Sunday, November 27, 2011


If you belonged to the world, the world would love its own; but because you do not belong to the world, and I have chosen you out of the world, the world hates you.   John 15:19 
I am a bi-annual visitor to New York City and fashion myself as somewhat of an expert on all things Gotham.  I am more than eager to share my experiences and recommendations to anyone, asked or not; yet if I were placed among a room-full of life-long New Yorkers I'm sure I would draw a few eye rolls or perchance a Bronx cheer.  They have a condescending tolerance of the tourist...we do grease the wheel a bit, but how annoying.  I admire and emulate them, their little over-priced apartments, yellow cabs and frenetic pace -- but after a few days I am fastening my seatbelt as the plane points home.  

I am not a New Yorker, and make no claim; but I point with pride that in a very small way I have succeeded in disguising my tourist status with one of the more ubiquitous residents of the City: the hand-bill hawkers.   

They are on every corner; "Want to see a comedy show?"  "Would you like to try a tour bus?"  "Are you going up the Empire State Building?"  They try their best to lure us to venues well-suited to remove tourist dollars from their owners, and most of us are fairly easy to spot with our glazed eyes pointed skyward and cameras clutched firmly in hand...but not I.  I have carefully observed the natives walk by unscathed, and have adopted their mannerisms and style.  Eyes straight forward, a look of disinterest with a touch of malaise, and nary a map or camera in sight...nine times out of ten, I walk by unmolested.  While I am not a native, for fleeting moments I feel that way every time I fail to draw their attention. 

It is a ruse, a well-executed act by a yokel from the streets of Buffalo trying to be something he admires but is not.  I love New York, but it is not my home, and when there I am but a tourist.  I work with a lovely lady who lived much of her life in New York and recently moved to the area, and when I pontificate on the lure of the City she says in no uncertain terms, "Nice place to visit.  To live there?  Not so much."   

Mel Torme sang, "There's a Broken Heart for Every Light on Broadway", and I am sure he was probably right.  Many come to New York with dreams in hand and find success, but many more do not.  It is a hard place, I am told, one that does not show mercy.  Art Garfunkel pined "New York, you've got money on your mind...and my words won't make a dime worth's of difference..."  As Manhattan continues to gentrify one thing is abundantly clear: money means welcome.  Those who have not are leave.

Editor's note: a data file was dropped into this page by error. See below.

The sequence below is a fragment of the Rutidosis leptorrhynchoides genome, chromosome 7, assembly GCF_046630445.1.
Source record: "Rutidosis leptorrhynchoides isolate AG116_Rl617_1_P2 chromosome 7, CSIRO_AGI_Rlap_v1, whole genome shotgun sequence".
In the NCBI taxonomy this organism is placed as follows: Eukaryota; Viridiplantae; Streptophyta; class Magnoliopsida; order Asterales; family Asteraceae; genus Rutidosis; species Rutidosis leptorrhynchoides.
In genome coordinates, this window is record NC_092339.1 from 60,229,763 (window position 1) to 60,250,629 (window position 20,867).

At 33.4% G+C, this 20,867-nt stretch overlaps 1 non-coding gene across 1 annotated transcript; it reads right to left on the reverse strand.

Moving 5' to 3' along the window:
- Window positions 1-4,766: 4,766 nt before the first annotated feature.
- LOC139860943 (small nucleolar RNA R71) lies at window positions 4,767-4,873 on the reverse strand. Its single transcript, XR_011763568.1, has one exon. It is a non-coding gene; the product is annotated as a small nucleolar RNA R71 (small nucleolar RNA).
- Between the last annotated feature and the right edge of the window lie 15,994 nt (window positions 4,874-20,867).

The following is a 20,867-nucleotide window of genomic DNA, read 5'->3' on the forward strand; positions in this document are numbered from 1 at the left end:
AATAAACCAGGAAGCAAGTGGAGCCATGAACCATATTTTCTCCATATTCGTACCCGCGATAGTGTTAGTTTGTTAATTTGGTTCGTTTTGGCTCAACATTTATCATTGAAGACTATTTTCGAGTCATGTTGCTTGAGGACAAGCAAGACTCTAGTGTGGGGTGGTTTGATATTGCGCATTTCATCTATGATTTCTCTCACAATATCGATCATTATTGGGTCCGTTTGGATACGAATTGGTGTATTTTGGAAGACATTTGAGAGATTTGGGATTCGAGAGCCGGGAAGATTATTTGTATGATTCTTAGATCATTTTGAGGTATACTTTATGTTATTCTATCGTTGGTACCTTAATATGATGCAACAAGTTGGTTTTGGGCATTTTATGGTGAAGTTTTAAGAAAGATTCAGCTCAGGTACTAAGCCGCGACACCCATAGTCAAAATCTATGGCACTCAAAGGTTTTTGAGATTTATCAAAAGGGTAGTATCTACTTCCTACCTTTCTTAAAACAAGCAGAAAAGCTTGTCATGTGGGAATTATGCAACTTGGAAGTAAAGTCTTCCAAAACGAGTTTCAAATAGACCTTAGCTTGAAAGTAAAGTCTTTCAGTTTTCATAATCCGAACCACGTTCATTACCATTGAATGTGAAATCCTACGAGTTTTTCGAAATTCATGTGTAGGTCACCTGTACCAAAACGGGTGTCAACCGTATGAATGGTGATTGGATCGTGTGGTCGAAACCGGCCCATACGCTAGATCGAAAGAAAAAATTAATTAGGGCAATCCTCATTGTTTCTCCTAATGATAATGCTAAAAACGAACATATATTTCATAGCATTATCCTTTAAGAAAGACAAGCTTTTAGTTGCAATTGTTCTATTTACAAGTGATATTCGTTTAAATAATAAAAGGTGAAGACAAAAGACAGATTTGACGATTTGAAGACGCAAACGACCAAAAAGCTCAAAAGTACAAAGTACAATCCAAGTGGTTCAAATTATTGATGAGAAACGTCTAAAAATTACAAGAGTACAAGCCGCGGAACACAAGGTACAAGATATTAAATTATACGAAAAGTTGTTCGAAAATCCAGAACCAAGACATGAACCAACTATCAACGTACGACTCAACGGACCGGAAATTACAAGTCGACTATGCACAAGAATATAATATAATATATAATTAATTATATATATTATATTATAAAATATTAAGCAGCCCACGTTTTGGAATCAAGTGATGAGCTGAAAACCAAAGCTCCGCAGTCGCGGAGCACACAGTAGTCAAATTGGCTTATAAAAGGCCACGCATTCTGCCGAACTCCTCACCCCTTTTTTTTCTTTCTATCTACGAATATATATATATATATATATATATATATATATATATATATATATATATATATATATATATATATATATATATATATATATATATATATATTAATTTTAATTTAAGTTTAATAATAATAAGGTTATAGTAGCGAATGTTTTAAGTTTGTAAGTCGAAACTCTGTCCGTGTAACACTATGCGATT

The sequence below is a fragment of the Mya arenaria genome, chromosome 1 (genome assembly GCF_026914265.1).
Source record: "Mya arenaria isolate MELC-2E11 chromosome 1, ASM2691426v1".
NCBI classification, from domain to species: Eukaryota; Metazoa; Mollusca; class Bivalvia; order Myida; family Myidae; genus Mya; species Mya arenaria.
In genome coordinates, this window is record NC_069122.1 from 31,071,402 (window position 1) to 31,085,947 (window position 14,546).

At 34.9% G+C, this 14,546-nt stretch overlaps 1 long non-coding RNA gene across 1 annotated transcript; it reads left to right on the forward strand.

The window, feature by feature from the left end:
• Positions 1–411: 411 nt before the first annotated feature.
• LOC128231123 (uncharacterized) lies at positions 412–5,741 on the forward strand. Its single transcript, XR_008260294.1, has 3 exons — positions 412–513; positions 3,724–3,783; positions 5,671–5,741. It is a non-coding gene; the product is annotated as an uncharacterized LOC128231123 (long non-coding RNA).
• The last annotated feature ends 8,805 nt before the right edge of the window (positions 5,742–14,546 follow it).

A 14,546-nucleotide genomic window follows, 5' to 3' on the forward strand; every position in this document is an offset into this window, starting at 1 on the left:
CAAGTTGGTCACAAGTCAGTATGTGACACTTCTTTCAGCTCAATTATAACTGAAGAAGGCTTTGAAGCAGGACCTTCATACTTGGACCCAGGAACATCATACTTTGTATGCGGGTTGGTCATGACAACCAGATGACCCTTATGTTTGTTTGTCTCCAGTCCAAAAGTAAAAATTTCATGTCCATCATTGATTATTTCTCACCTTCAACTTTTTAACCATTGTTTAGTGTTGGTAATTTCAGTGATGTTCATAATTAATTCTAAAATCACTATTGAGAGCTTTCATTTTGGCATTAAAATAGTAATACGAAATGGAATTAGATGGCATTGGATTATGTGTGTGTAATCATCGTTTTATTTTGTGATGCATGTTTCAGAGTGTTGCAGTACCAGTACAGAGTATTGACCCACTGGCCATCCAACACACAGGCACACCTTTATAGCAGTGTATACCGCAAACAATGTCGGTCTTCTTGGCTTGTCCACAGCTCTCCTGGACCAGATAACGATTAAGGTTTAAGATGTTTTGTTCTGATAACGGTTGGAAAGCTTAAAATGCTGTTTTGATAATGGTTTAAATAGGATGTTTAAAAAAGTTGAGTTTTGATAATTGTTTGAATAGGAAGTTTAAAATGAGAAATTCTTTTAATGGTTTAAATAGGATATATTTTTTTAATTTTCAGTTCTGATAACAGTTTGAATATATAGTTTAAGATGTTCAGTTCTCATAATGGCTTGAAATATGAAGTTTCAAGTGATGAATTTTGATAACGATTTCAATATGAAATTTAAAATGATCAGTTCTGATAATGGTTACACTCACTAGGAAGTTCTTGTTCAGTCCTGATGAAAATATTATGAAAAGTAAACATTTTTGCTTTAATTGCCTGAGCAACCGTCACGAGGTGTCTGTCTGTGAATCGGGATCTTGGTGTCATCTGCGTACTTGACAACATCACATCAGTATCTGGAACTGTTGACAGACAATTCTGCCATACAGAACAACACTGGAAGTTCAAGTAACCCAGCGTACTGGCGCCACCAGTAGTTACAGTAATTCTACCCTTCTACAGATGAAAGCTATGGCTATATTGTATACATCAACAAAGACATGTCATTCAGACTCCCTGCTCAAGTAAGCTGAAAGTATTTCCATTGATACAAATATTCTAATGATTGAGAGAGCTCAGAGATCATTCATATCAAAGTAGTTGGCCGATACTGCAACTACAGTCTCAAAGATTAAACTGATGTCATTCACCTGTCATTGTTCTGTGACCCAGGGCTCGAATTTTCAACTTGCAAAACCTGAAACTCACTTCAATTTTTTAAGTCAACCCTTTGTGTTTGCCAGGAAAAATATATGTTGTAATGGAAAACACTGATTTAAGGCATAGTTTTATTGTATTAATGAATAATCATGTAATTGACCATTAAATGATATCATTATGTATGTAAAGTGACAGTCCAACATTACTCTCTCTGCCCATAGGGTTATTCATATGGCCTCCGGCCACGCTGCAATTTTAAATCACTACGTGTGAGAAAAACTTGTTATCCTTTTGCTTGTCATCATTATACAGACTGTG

I have done a yeoman's job of convincing myself that I would fit right in and find success. I am in no position to live in New York, and am quite sure such an attempt would end in disaster; yet I consider and plan.  There isn't any truth to it, and down deep I know that.  My wife is firmly grounded in reality, but I have an uncanny ability to fabricate reality when it suits my fancy.   

As Advent begins I have been gifted with a realization that fabricated reality for me is not limited to New York City.  I have been playing a part, and the ruse is falling apart. 

When the plane lifts off the ground in Buffalo on route to the Big Apple I become something different, but something apart from reality.  Almost two years ago I left my faith for the world, for many varied reasons.  I have tried to fit in, fit the bill...but I have failed.  I am paralyzed by anxiety and angst.  I suffer bouts of sleeplessness and anger.  I have lost compassion, patience and mercy.  I drink too much, weigh too much, and am away from home too much.  I tried to become something...but it was not reality; it has beaten me.  I have discovered that living to survive means nothing; living to succeed is self-perpetuating defeat and empty of meaning.  I cannot dedicate my days to obtaining the comforts of existence.  I need to hope in the reality of eternal life. 

I have not divorced myself from the Church completely.  When in New York I attend daily Mass at St. Patrick's, an hour in 24 of play and adventure; in my life I have kept my Sunday observance, kept appearances...but it has been a grain of sand, really.  For so long my faith defined me; now it is window-dressing, nothing more.  A hard reality to swallow. 

I am not a native of the Earthly city; that has become increasingly clear.  It has rejected me as it has rejected the hopes and dreams of many before me and many to come.  I am not at home with continuous self-promotion.  I am not at ease with hardness of heart.  The world knows that, and in some ways mocks me because of it; unlike the ruse I have prefected for the hand-bill hawkers of the streets of New York, at every turn I am recognized for who I am...I can no longer pretend.  I see that now. 

I throw myself upon the mercy of my God and ask your prayers.  I need to come home. 

1 comment:

  1. Faith is a struggle, and we would rather not have it be one more thing we have fight with ourselves about. God loves us anyway.


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